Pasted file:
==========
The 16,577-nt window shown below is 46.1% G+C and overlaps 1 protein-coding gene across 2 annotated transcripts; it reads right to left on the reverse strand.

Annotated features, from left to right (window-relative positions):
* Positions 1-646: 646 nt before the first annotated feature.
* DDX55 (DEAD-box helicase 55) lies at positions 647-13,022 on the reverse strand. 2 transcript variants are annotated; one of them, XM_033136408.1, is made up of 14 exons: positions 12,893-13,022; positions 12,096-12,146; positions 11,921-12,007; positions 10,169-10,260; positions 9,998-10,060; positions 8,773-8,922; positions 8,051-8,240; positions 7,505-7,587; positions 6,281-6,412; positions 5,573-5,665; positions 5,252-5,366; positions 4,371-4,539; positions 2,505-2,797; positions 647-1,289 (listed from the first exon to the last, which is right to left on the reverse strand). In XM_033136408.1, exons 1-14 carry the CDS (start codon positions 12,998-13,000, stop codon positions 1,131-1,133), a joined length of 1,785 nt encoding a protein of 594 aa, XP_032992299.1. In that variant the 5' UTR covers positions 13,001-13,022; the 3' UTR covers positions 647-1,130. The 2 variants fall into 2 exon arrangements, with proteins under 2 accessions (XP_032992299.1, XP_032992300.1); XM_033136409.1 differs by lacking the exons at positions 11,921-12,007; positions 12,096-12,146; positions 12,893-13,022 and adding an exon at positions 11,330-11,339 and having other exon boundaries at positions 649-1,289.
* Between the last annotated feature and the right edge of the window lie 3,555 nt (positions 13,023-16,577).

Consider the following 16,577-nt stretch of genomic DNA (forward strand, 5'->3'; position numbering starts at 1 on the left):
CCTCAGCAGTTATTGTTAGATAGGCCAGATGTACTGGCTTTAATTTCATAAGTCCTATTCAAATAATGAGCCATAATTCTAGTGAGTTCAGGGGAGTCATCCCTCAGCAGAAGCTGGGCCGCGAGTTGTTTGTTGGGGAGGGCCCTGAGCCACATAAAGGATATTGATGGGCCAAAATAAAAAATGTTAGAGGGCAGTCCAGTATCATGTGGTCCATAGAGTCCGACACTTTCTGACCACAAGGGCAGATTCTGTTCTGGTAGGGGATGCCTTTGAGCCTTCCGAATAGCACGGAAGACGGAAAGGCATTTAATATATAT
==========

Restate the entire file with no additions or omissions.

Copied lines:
The 16,577-nt window shown below is 46.1% G+C and overlaps 1 protein-coding gene across 2 annotated transcripts; it reads right to left on the reverse strand.

Annotated features, from left to right (window-relative positions):
* Positions 1-646: 646 nt before the first annotated feature.
* DDX55 (DEAD-box helicase 55) lies at positions 647-13,022 on the reverse strand. 2 transcript variants are annotated; one of them, XM_033136408.1, is made up of 14 exons: positions 12,893-13,022; positions 12,096-12,146; positions 11,921-12,007; positions 10,169-10,260; positions 9,998-10,060; positions 8,773-8,922; positions 8,051-8,240; positions 7,505-7,587; positions 6,281-6,412; positions 5,573-5,665; positions 5,252-5,366; positions 4,371-4,539; positions 2,505-2,797; positions 647-1,289 (listed from the first exon to the last, which is right to left on the reverse strand). In XM_033136408.1, exons 1-14 carry the CDS (start codon positions 12,998-13,000, stop codon positions 1,131-1,133), a joined length of 1,785 nt encoding a protein of 594 aa, XP_032992299.1. In that variant the 5' UTR covers positions 13,001-13,022; the 3' UTR covers positions 647-1,130. The 2 variants fall into 2 exon arrangements, with proteins under 2 accessions (XP_032992299.1, XP_032992300.1); XM_033136409.1 differs by lacking the exons at positions 11,921-12,007; positions 12,096-12,146; positions 12,893-13,022 and adding an exon at positions 11,330-11,339 and having other exon boundaries at positions 649-1,289.
* Between the last annotated feature and the right edge of the window lie 3,555 nt (positions 13,023-16,577).

Consider the following 16,577-nt stretch of genomic DNA (forward strand, 5'->3'; position numbering starts at 1 on the left):
CCTCAGCAGTTATTGTTAGATAGGCCAGATGTACTGGCTTTAATTTCATAAGTCCTATTCAAATAATGAGCCATAATTCTAGTGAGTTCAGGGGAGTCATCCCTCAGCAGAAGCTGGGCCGCGAGTTGTTTGTTGGGGAGGGCCCTGAGCCACATAAAGGATATTGATGGGCCAAAATAAAAAATGTTAGAGGGCAGTCCAGTATCATGTGGTCCATAGAGTCCGACACTTTCTGACCACAAGGGCAGATTCTGTTCTGGTAGGGGATGCCTTTGAGCCTTCCGAATAGCACGGAAGACGGAAAGGCATTTAATATATAT